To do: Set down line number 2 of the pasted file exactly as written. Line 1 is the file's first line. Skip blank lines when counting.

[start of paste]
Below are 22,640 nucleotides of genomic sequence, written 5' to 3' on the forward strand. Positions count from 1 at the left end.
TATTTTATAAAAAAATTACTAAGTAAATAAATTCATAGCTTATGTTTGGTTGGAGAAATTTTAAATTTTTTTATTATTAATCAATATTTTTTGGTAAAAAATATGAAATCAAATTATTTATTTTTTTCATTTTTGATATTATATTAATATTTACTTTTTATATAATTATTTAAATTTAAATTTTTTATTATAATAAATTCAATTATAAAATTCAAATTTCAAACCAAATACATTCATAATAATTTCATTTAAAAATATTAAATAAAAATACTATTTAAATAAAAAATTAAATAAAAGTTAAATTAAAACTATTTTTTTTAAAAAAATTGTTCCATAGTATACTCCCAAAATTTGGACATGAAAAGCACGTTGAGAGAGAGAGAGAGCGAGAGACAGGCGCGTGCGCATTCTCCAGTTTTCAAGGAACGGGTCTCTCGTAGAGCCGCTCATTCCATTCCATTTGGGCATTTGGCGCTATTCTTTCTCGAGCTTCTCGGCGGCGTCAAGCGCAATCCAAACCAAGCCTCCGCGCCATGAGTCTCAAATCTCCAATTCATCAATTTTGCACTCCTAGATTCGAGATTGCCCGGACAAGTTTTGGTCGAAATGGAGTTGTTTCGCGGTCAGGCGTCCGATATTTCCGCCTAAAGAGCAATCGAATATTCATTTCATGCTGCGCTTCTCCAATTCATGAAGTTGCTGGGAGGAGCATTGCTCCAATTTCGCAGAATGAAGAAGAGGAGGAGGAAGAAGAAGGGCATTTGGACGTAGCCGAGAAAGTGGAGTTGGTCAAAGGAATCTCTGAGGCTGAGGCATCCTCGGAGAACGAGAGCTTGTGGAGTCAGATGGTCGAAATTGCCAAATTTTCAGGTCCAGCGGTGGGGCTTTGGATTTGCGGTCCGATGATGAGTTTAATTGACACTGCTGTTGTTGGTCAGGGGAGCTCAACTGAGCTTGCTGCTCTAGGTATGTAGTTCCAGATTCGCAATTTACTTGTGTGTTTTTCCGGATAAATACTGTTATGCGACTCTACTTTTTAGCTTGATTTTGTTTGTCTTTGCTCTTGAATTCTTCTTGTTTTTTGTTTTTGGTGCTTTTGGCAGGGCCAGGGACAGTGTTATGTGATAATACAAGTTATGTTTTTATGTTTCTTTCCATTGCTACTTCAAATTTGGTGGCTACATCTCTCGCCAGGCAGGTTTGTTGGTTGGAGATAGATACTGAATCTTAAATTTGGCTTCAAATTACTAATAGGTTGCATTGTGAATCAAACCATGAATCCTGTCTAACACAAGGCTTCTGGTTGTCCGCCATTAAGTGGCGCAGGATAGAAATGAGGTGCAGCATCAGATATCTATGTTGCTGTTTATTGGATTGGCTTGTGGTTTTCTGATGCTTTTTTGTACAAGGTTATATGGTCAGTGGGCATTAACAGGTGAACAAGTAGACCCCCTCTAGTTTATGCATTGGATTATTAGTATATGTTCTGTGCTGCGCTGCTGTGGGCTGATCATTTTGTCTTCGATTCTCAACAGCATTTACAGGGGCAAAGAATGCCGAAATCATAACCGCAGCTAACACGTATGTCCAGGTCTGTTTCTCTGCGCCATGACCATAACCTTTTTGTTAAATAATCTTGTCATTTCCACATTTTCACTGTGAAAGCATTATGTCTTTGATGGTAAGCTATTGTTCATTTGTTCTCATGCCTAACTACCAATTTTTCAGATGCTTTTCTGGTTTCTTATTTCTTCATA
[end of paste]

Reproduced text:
TATTTTATAAAAAAATTACTAAGTAAATAAATTCATAGCTTATGTTTGGTTGGAGAAATTTTAAATTTTTTTATTATTAATCAATATTTTTTGGTAAAAAATATGAAATCAAATTATTTATTTTTTTCATTTTTGATATTATATTAATATTTACTTTTTATATAATTATTTAAATTTAAATTTTTTATTATAATAAATTCAATTATAAAATTCAAATTTCAAACCAAATACATTCATAATAATTTCATTTAAAAATATTAAATAAAAATACTATTTAAATAAAAAATTAAATAAAAGTTAAATTAAAACTATTTTTTTTAAAAAAATTGTTCCATAGTATACTCCCAAAATTTGGACATGAAAAGCACGTTGAGAGAGAGAGAGAGCGAGAGACAGGCGCGTGCGCATTCTCCAGTTTTCAAGGAACGGGTCTCTCGTAGAGCCGCTCATTCCATTCCATTTGGGCATTTGGCGCTATTCTTTCTCGAGCTTCTCGGCGGCGTCAAGCGCAATCCAAACCAAGCCTCCGCGCCATGAGTCTCAAATCTCCAATTCATCAATTTTGCACTCCTAGATTCGAGATTGCCCGGACAAGTTTTGGTCGAAATGGAGTTGTTTCGCGGTCAGGCGTCCGATATTTCCGCCTAAAGAGCAATCGAATATTCATTTCATGCTGCGCTTCTCCAATTCATGAAGTTGCTGGGAGGAGCATTGCTCCAATTTCGCAGAATGAAGAAGAGGAGGAGGAAGAAGAAGGGCATTTGGACGTAGCCGAGAAAGTGGAGTTGGTCAAAGGAATCTCTGAGGCTGAGGCATCCTCGGAGAACGAGAGCTTGTGGAGTCAGATGGTCGAAATTGCCAAATTTTCAGGTCCAGCGGTGGGGCTTTGGATTTGCGGTCCGATGATGAGTTTAATTGACACTGCTGTTGTTGGTCAGGGGAGCTCAACTGAGCTTGCTGCTCTAGGTATGTAGTTCCAGATTCGCAATTTACTTGTGTGTTTTTCCGGATAAATACTGTTATGCGACTCTACTTTTTAGCTTGATTTTGTTTGTCTTTGCTCTTGAATTCTTCTTGTTTTTTGTTTTTGGTGCTTTTGGCAGGGCCAGGGACAGTGTTATGTGATAATACAAGTTATGTTTTTATGTTTCTTTCCATTGCTACTTCAAATTTGGTGGCTACATCTCTCGCCAGGCAGGTTTGTTGGTTGGAGATAGATACTGAATCTTAAATTTGGCTTCAAATTACTAATAGGTTGCATTGTGAATCAAACCATGAATCCTGTCTAACACAAGGCTTCTGGTTGTCCGCCATTAAGTGGCGCAGGATAGAAATGAGGTGCAGCATCAGATATCTATGTTGCTGTTTATTGGATTGGCTTGTGGTTTTCTGATGCTTTTTTGTACAAGGTTATATGGTCAGTGGGCATTAACAGGTGAACAAGTAGACCCCCTCTAGTTTATGCATTGGATTATTAGTATATGTTCTGTGCTGCGCTGCTGTGGGCTGATCATTTTGTCTTCGATTCTCAACAGCATTTACAGGGGCAAAGAATGCCGAAATCATAACCGCAGCTAACACGTATGTCCAGGTCTGTTTCTCTGCGCCATGACCATAACCTTTTTGTTAAATAATCTTGTCATTTCCACATTTTCACTGTGAAAGCATTATGTCTTTGATGGTAAGCTATTGTTCATTTGTTCTCATGCCTAACTACCAATTTTTCAGATGCTTTTCTGGTTTCTTATTTCTTCATA